Appearing in the latest series of the popular British drama Peaky Blinders, Cosmo Jarvis stands out amongst an already packed pool of characters. Jarvis can also be seen in two films in the coming year, including Nocturnal, a psychological thriller that centres around the relationship between an enigmatic older man and a cynical teenage girl. In Calm With Horses, set in rural Ireland, he plays a conflicted father in Nick Rowland’s adaptation of Colin Barrett’s acclaimed short stories.
In 2017 Jarvis was nominated Most Promising Newcomer at BIFA for Lady Macbeth; his portrayal a beguiling mix of danger and innocence. Watching Jarvis is mesmerising. There are some actors with whom you feel compelled to watch and see what they will do next – Jarvis is one of these.
Trisha D’Hoker: I’ve just watched Lady Macbeth and I am convinced you must play Heathcliff one day. You have this raw, conflicted energy that is explosive yet contained. How do you approach characters like that? A character with so much more going on inside than is apparent on the outside?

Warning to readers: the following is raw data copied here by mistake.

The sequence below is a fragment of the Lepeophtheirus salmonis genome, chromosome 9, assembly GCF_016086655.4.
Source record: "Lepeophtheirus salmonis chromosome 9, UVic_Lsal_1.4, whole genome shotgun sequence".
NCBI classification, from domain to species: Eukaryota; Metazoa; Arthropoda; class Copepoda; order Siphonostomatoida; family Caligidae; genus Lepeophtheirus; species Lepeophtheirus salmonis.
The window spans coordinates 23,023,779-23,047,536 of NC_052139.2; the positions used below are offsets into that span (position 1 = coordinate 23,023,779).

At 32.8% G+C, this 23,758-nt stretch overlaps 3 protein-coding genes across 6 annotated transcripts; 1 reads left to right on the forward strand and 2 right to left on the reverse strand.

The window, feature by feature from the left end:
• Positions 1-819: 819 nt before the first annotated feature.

Cosmo Jarvis: Everybody has a lot going on inside I think, even if it’s relatively very little. I guess the characters that screenwriters/authors write about have been deemed worthy of narrative exploration or study by them because they already have, or go on to develop, a particular conflict throughout their narrative exploits. I guess the experiences of one’s own life so far are called upon to set about creating some gauge of severity, both mental and emotional, of human internal conflict in general and the symptoms/consequences it has had and may plausibly go on to have on one’s own character and behaviours. Then, after becoming as fluent as possible with the practical, environmental, aesthetic and circumstantial details of the character, use the gauge to aid in the attempt to accurately live their narrative.